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We have more than 3,000 objects, including paintings, furnishings, documents, and books centered on the period of the American Revolution. The Society of the Cincinnati in the State of New Hampshire began collecting objects and documents after they bought the Ladd-Gilman House more than 100 years ago. Today, this outstanding collection is available to visitors to the American Independence Museum.

Upcoming Programs

AIM is part of the New Hampshire History Network, an online resource that provides access to New Hampshire’s history and historical collections through partnerships with local museums, historical societies, and other institutions.  You can now search a limited amount of objects from the American Independence Museum’s collection from anywhere in the world.  Click here to be brought to their website!

We are open to the public Tuesday – Saturday, May – November.  The Library and the Archives are open to researchers by appointment only.  

Images of items in our historical collection are provided at the discretion of the American Independence Museum for personal use, research, and reproduction for purposes relevant to our mission.  Please click here to view a PDF of our Request for Photo Publication form or contact us at (603)772-2622

Interested in donating or gifting an object to the museum? Please click here to open a PDF that will ask a few questions about the object you wish to donate.  This document will help our staff and Collections Committee make a decision on the possible acceptance of the object.  

2020 “Digital” Exhibits

Dunlap Broadside History
Commemoration and Memorialization


These are just some highlights from our collection.

The first printing of the Declaration of Independence, printed July 4 1776 by John Dunlap in Philadelphia. The Museum’s broadside was found in 1985 in the attic of the Ladd-Gilman House. Today, the American Independence Museum owns one of the 26 surviving Dunlap Broadsides.
Nicholas Gilman and Rufus King were members of Congress during the writing of the Constitution. Gilman and his Committee took notes and made changes to the seven page draft, with King and his Committee examined a later draft and made a few more edits. These drafts show the remarkable work that went into creating the final version of the U.S. Constitution.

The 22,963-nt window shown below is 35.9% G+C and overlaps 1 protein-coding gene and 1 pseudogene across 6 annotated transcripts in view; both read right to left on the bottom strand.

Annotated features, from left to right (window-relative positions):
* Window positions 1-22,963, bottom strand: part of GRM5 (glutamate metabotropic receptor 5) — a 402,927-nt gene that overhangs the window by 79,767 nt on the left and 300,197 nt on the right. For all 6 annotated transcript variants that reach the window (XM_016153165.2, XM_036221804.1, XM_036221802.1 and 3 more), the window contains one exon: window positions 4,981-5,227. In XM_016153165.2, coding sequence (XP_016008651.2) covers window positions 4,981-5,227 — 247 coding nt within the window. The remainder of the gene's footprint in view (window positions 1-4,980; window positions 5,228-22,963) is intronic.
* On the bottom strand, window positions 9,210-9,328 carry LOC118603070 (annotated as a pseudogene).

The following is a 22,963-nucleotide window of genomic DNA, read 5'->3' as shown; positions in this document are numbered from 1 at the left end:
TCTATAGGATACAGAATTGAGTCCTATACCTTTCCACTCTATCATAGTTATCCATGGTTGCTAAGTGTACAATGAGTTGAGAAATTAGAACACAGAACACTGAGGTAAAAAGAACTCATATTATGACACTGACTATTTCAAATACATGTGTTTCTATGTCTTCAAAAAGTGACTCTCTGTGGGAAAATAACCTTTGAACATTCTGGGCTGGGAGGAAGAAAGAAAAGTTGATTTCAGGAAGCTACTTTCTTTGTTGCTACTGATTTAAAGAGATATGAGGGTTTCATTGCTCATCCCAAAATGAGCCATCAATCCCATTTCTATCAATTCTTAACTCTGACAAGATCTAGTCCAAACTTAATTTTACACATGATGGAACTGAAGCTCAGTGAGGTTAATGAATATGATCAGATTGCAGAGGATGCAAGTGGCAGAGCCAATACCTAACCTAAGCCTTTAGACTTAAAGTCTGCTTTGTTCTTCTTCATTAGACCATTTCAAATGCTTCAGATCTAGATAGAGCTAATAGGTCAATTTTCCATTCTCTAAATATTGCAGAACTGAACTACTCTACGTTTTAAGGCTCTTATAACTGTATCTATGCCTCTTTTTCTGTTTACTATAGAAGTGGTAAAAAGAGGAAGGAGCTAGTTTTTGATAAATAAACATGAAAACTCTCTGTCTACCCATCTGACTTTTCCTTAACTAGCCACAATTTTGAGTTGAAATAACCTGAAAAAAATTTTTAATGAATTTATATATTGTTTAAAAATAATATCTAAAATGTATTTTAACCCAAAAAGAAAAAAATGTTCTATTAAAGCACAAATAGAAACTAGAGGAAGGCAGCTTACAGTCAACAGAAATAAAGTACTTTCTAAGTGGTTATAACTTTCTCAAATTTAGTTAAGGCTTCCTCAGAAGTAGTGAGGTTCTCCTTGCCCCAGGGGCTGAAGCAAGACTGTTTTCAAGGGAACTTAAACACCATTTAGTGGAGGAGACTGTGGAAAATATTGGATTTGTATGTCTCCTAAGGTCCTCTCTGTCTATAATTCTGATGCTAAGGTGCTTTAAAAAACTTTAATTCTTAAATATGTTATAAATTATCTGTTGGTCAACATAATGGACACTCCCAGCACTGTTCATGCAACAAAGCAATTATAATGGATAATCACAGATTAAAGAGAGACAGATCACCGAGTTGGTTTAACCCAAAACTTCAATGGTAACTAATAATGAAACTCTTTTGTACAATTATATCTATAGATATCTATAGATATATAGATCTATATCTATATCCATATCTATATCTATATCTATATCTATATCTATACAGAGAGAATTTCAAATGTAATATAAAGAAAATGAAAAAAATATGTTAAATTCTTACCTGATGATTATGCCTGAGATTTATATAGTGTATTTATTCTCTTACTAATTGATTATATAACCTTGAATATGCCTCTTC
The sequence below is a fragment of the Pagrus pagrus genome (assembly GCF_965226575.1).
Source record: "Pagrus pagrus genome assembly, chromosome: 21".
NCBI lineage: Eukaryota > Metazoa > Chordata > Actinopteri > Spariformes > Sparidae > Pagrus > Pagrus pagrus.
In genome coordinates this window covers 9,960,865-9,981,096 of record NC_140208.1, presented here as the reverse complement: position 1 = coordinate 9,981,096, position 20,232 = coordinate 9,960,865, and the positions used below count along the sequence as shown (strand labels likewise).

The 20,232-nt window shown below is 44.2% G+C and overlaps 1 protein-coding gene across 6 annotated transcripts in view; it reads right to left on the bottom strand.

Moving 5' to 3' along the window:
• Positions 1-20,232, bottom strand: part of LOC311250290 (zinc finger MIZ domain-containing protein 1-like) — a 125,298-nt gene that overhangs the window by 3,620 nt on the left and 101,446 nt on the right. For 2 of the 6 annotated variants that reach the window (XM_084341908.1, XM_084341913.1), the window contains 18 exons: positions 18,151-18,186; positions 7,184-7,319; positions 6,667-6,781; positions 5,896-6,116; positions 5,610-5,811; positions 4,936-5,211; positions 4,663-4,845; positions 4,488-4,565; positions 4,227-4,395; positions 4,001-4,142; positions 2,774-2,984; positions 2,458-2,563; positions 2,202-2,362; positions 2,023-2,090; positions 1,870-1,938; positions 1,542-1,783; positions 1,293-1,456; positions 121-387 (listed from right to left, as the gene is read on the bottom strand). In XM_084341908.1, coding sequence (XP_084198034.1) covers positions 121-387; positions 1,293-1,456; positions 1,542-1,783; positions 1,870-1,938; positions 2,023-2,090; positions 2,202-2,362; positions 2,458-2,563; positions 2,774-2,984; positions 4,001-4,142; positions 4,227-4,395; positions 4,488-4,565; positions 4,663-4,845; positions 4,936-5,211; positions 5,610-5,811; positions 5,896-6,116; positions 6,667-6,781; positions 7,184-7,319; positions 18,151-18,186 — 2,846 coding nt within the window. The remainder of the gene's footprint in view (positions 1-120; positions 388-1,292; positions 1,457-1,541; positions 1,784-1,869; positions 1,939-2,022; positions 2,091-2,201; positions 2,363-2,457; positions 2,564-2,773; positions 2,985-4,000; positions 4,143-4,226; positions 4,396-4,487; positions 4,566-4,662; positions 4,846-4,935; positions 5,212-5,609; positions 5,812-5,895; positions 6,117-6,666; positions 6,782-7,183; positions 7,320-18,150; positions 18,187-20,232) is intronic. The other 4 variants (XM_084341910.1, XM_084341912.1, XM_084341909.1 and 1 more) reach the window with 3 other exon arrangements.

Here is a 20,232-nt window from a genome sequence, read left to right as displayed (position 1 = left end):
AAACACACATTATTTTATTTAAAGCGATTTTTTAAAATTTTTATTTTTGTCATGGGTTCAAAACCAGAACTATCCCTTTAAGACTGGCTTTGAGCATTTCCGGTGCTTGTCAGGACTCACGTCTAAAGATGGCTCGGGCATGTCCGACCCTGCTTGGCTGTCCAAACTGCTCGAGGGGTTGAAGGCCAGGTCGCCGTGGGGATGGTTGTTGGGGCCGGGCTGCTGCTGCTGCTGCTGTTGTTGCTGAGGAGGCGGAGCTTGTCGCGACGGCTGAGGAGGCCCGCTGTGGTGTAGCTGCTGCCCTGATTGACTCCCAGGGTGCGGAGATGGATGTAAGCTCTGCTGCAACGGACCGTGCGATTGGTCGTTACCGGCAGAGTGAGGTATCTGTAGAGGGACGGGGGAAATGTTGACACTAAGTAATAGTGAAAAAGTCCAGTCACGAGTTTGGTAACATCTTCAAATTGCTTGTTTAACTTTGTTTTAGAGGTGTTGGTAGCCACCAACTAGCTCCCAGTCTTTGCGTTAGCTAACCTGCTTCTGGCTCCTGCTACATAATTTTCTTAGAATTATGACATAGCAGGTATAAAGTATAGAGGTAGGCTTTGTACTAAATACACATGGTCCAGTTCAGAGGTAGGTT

To appoint men to higher ranking positions in the army, commissions such as this were often written up by the Colonies with the person, their position, and their unit. Here, Governor John Hancock appoints Thomas Ferring of Hingham to serve as Captain in the Suffolk County Militia, under the command of Col. Charles Cushing. The document is signed Hancock in the lower right hand corner.
Porringers were used to hold porridge or meat, often given as gifts at weddings or the christening of a child. A majority of porringers found are made with pewter, a mixture of lead and tin. This porringer, though, is made out of silver, and was most likely a wedding gift to John Taylor Gilman and Deborah Folsom, who married in 1775.
An Iron Strongbox was used to secure valuables, and would have been used by the Gilman family to secure the State’s currency. There is a complex locking mechanism just under the lid that has its key hole on the top of the lid. For extra security it would have been bolted to the floor.
Considered the early form of the shotgun, the blunderbuss is a sidearm best used for short range targets. The term “blunderbuss” is of Dutch origin, from the word “donderbus,” which means “thunder pipe.” Blunderbuss’s were often issued to troops such as cavalry and naval officers, who needed a lightweight and easily-handled weapon.
Tall clocks were a common item in wealthy Colonial American homes. These clocks had to be wound in order to run and tell the day of the week as well as the time. This tall clock once belonged to Major Jeremiah Fogg who fought through the entirety of the Revolution. After the war, Fogg returned to Kensington and remained active in politics, serving in the NH Senate. He was also one of the original members of the Society of the Cincinnati.
After the Boston Massacre, a trial of the British soldiers arrested for their actions commenced on November 27, 1770. Transcripts of the trial were taken in shorthand by John Hodgson, printed in Boston by J.Fleeming, and published for the Colonists to read. This is a first edition of the published book.

Collection Inquiry


1 Governor’s Lane
Exeter, NH 03833
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Museum Hours

May – November
Tues – Sat : 10am – 4pm
Sun & Mon : Closed

Contact Us

(603) 772-2622
[email protected]


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